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Hussey Collection plans and drawings

Historical note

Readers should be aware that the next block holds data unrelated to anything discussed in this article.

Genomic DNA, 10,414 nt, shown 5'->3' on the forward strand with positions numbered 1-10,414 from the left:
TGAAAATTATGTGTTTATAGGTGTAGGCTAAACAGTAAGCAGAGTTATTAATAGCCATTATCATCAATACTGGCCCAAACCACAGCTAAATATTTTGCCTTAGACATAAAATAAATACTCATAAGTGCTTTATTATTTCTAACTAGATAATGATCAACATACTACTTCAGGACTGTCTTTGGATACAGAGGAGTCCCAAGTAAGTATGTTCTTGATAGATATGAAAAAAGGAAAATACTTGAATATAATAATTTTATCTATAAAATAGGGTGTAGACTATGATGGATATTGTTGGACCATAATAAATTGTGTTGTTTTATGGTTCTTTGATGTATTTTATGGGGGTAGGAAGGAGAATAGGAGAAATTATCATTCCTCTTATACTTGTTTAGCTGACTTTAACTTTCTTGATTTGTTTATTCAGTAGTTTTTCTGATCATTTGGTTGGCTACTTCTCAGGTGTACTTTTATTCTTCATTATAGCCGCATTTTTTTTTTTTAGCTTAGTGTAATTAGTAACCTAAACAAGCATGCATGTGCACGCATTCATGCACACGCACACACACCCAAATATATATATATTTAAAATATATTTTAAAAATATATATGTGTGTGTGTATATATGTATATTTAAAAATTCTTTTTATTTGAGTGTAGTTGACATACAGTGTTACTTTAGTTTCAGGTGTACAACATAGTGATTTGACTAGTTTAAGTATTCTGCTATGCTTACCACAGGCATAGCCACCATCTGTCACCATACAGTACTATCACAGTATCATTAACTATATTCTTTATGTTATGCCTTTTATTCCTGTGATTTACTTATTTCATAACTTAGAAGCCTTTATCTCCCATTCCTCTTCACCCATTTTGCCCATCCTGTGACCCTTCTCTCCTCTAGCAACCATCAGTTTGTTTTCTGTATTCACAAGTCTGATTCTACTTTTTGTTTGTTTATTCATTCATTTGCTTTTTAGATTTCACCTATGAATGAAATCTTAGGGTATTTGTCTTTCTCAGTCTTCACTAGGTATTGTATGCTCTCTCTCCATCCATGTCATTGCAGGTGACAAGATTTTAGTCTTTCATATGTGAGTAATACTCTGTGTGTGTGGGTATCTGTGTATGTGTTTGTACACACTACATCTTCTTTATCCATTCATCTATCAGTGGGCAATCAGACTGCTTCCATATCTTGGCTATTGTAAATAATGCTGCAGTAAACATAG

The Department of Transportation was established in 1970 by statutory authority RIGL§42-13-1. This department replaced the Department of Public Works created by Chapter 5 § 38 of the 1938 General Laws and repealed by Chapter 111 § 1 of the Public Laws of 1970. The Department of Transportation is responsible for the implementation of both short and long-term transportation improvements for the State of Rhode Island. Included in this effort is the maintenance of over 1,300 miles of roadways, 750 bridges and over 800 traffic signalization systems. The Department is also responsible for maintaining a continuing comprehensive transportation program by coordinating and performing planning functions for all modes of transportation. The mission of the Rhode Island Department of Transportation is to maintain and provide a safe, efficient, environmentally, aesthetically and culturally sensitive intermodal transportation network that offers a variety of convenient, cost-effective mobility opportunities for people and the movement of goods supporting economic development and improved quality of life. Clarence L. Hussey (1885-1925), was Rhode Island's first bridge engineer. Hussey was a nationally-prominent bridge engineer noted for his original contributions to the construction of concrete arch bridges and concrete engineering technology, including an elegant, cost- and weight-saving, modified-spandrel, concrete-arch bridge design (Henderson 1926:1632-1633, Providence Sunday Journal 1925:3). Under Hussey, the bridge division utilized standardized plans for bridge replacement and selected concrete for the major bridge building material due to its strength, longevity, and low maintenance requirements, as well as ease of construction. This factor encouraged the use of local contractors (Clouette and Roth 1988:31). These bridges also included standardized features such as bush-hammered, rectangular, decorative panels located so as to masic joints, and blue-on-white glazed porcelain tiles at the parapet railing ends that Indicate the bridge name, number, contractor, and responsible state agency, the Board of Public Roads.